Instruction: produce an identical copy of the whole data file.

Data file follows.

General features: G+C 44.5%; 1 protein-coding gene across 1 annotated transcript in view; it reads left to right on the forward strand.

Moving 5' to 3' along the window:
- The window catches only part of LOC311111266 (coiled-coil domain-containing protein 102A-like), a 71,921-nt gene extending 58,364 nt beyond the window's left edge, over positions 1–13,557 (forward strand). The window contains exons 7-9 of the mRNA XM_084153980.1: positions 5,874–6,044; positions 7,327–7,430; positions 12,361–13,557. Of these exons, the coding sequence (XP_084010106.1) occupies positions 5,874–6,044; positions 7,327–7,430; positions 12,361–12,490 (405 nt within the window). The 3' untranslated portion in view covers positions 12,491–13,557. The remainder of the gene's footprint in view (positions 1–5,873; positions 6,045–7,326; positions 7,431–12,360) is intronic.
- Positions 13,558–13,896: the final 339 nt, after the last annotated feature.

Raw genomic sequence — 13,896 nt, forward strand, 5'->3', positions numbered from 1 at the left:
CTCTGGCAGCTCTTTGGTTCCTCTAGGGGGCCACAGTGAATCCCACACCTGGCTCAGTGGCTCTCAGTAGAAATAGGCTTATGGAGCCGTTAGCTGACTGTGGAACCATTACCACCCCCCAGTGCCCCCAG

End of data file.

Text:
General features: G+C 44.5%; 1 protein-coding gene across 1 annotated transcript in view; it reads left to right on the forward strand.

Moving 5' to 3' along the window:
- The window catches only part of LOC311111266 (coiled-coil domain-containing protein 102A-like), a 71,921-nt gene extending 58,364 nt beyond the window's left edge, over positions 1–13,557 (forward strand). The window contains exons 7-9 of the mRNA XM_084153980.1: positions 5,874–6,044; positions 7,327–7,430; positions 12,361–13,557. Of these exons, the coding sequence (XP_084010106.1) occupies positions 5,874–6,044; positions 7,327–7,430; positions 12,361–12,490 (405 nt within the window). The 3' untranslated portion in view covers positions 12,491–13,557. The remainder of the gene's footprint in view (positions 1–5,873; positions 6,045–7,326; positions 7,431–12,360) is intronic.
- Positions 13,558–13,896: the final 339 nt, after the last annotated feature.

Raw genomic sequence — 13,896 nt, forward strand, 5'->3', positions numbered from 1 at the left:
CTCTGGCAGCTCTTTGGTTCCTCTAGGGGGCCACAGTGAATCCCACACCTGGCTCAGTGGCTCTCAGTAGAAATAGGCTTATGGAGCCGTTAGCTGACTGTGGAACCATTACCACCCCCCAGTGCCCCCAG